John Wesley, the founder of our Methodist branch of faith, was known for his deep desire to see the Gospel heal in all shapes and forms. He often visited prisoner to encourage the inmates. He was an advocated for education, doing everything he could to ensure children had the opportunity to shape their minds. He even wrote a book called “The Primitive Physick,” in which he sought to offer practical medical advice to those who couldn’t afford a doctor.[1] Isn’t that awesome? That’s our theological DNA! In a letter written to another theologian, Wesley encouraged him to be cognizant of both the spiritual and physical needs of the world. Wesley writes, ““It will be a double blessing if you give yourself up to the Great Physician, that He may heal soul and body together. And unquestionably this is His design. He wants to give you … both inward and outward health.” [2]Dave Peightal and I had the chance to give ourselves over to the Great Physician last week in Puerto Rico. And we discovered that a hurricane can cause both inward and outward devastation. From the outside, our work looked like rebuilding homes and tearing down walls, but as we got to know the people we worked with, we learned that our rebuilding efforts were about so much more. There was a man who was living in his cemented bathroom, because that was the only remaining structure he had left. We weren’t able to build a home for him last week, but we were able to help him take the first steps out of his painful reality. There was the family that had to leave the job site because they couldn’t bear to see all their flood-ravaged possessions be tossed into a dumpster…but they were grateful to have someone else do the gut-wrenching work of tossing away bits and pieces of the only life they’ve ever known. There was the pastor who ended up telling her story around the dinner table, a prayerful hope that she needed to share, even though she was there to serve others. And there was the Bishop of Puerto Rico, simply offering his gratitude for the fact that someone, anyone, had listened to the cries of the people and decided to show up.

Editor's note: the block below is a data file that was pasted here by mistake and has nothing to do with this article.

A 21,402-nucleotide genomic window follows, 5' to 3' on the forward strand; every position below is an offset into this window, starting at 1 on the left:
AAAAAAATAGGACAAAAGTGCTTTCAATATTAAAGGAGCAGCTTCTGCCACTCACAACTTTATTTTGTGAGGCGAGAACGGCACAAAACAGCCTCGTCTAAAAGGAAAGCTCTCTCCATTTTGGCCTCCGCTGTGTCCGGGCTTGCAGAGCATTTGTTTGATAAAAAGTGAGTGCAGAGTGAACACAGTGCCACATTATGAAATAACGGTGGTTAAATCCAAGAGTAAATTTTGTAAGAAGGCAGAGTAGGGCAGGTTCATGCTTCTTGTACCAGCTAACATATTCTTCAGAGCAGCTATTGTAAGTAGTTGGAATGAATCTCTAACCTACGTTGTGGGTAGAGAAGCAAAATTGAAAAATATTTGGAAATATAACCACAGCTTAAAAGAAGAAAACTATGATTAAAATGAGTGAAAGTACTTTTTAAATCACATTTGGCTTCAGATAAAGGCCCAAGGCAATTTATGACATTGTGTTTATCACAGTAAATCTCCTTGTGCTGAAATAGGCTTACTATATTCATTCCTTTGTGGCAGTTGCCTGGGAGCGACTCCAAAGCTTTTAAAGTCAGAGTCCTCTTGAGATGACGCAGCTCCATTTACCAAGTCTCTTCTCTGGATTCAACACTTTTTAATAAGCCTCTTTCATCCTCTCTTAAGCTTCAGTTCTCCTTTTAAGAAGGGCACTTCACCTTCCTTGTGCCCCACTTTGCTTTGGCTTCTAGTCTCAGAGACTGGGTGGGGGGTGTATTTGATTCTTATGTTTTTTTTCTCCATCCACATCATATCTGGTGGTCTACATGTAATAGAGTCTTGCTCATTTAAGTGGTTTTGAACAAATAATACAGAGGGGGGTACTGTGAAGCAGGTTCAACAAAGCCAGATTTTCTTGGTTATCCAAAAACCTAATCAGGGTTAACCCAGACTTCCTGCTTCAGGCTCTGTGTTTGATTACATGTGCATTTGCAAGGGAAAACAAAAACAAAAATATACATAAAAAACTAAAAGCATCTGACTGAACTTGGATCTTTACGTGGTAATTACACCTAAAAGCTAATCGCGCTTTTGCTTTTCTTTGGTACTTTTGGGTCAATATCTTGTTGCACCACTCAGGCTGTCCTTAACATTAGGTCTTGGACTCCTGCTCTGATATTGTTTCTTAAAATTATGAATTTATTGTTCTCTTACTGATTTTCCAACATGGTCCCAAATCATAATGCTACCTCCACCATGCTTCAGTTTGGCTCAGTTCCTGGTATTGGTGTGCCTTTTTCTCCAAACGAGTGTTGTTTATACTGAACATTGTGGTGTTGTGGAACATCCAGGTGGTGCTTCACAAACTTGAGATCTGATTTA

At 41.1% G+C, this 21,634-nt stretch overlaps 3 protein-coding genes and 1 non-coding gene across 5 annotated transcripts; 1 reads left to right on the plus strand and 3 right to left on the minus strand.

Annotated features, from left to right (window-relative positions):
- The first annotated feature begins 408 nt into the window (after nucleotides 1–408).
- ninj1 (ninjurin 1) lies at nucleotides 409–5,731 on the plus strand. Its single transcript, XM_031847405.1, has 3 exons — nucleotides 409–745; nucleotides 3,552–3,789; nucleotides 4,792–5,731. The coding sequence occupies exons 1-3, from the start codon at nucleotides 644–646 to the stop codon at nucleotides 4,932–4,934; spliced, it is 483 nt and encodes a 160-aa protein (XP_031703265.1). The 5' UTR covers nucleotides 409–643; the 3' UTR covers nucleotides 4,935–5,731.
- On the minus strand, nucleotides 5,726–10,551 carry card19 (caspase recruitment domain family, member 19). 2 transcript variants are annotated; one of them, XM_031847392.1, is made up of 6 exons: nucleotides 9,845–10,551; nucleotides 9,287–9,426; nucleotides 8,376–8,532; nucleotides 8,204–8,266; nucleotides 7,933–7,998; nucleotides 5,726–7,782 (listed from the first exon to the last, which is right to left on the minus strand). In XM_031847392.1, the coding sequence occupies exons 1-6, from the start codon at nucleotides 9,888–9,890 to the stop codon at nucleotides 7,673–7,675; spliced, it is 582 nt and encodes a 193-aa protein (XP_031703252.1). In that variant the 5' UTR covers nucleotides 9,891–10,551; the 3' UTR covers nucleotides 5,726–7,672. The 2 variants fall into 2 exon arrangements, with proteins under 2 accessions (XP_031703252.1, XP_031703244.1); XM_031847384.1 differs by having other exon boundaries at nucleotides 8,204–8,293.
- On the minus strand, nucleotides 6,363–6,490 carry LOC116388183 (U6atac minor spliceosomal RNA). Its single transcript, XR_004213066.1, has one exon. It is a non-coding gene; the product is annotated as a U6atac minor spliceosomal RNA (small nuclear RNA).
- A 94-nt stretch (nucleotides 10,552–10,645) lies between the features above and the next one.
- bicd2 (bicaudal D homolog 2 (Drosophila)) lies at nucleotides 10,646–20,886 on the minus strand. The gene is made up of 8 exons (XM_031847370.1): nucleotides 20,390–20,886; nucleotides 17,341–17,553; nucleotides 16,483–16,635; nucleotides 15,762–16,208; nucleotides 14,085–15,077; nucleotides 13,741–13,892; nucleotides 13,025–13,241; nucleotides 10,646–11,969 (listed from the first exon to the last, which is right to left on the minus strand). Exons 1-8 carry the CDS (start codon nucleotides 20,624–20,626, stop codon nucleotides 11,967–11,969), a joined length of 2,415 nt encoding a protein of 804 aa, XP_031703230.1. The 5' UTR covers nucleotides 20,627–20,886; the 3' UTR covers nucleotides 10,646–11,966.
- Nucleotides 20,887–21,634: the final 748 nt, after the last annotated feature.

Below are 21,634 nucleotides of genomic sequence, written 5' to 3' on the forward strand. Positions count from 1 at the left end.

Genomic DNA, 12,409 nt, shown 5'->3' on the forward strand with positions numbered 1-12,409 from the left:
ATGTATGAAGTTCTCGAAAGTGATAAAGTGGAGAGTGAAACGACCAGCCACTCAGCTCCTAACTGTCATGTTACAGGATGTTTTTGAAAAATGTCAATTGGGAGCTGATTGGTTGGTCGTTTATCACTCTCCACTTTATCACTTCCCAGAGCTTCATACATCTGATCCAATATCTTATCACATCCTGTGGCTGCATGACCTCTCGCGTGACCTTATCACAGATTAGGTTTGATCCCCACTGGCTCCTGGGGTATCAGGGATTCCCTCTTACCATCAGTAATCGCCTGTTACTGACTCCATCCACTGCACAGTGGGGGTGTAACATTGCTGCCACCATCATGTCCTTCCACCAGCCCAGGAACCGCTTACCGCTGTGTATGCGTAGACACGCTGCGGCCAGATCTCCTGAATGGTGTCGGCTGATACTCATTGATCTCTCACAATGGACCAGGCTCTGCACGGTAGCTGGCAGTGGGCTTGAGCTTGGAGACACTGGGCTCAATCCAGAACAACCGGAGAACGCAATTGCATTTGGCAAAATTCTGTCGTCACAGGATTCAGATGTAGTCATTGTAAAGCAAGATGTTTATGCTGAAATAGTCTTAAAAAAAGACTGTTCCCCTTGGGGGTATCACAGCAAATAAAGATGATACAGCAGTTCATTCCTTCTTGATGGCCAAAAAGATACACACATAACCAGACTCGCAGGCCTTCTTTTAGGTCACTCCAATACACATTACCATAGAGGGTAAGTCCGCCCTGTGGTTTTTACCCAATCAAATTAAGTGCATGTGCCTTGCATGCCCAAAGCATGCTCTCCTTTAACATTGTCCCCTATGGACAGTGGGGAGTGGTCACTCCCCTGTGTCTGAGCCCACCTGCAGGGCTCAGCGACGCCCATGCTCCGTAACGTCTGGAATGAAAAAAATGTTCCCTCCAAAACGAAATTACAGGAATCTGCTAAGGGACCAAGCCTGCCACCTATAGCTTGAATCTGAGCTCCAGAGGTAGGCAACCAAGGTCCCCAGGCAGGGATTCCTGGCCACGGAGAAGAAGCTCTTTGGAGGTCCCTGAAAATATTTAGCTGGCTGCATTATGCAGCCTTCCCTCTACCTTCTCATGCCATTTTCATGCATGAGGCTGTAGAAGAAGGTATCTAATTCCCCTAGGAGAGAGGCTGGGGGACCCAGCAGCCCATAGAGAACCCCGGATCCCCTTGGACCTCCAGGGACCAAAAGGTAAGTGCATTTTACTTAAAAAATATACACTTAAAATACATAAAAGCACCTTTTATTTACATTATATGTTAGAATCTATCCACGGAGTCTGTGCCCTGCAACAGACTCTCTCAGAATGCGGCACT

To put a fine point on it, that’s what Abundant Health is really all about. It’s about hearing the cries of creation and showing up. The Apostle Paul calls these cries “groans.” And I think that’s good imagery. Even though Romans 8 is all about life, you can’t experience the fullness of life until you enter into the groans. Paul says all of creation groans for the redemption of God. And let me tell you, if the trees could personify after a hurricane, you would see their tears and hear their pain. Those of you who walk and pick up trash from the roads know a thing or two about the groaning of creation. I wonder how creation groans for that glorious, eternal day, and how you might be able to respond right now? Paul says that we also have inward groans, those prayers we lift up, those days when we have nothing left, when we long for that moment when there will be no more death, or mourning or crying or pain. Get to know someone’s vulnerability, someone’s story, and you’ll hear the depths of their groaning. I wonder what groans are happening in the person beside you, and how you might be able to respond today? Paul also says there’s a third type of groaning, the one I find to be most interesting: God’s groaning. God groans for creation to be the way He always meant it to be, and God’s heart yearns to make all well again. What does the Lord groan for? For justice, mercy and kindness; to cover this world in the fullness of His love.


Friends, our world cries out for hope and healing. And as one teacher reminds, we have to listen to the groans in the world.[3] And then we need to enter into them. That’s how we promote abundant health. Groans sound painful, and most of the time, they are. But groans are where we find the surprising activity of God’s good and holy Kingdom. In fact, I think we’ll miss out on some really amazing moments with Jesus if we run away from the groans, instead of toward them. Sometimes that looks like a conversation around a table; sometimes it looks like building of a new home. Sometimes that looks like mucking out mud from a basement; sometimes it looks like a fact-finding mission to uncover humanity’s darkest secrets. Sometimes it looks like planting and rooting yourself in a community that needs the best of you, and sometimes it looks like an inconvenient detour when you see a stranger left for dead on the road and you stop to offer whatever you have. That’s the work of the Kingdom. That’s a vision of God’s heart. That’s what we’ve signed up for when we’ve taken upon ourselves the mantle of Christ. Where do you see brokenness in the world today? Where do you see wrongs that need to be right? Where do you see pain or opportunity? That’s where you’ll find the Kingdom of God. Amen.  








[1] https://www.umcmission.org/Find-Resources/John-Wesley-Sermons/The-Wesleys-and-Their-Times/Primitive-Physick
[2] http://www.umcabundanthealth.org/about/
[3] https://renovare.org/books/listening-to-the-groans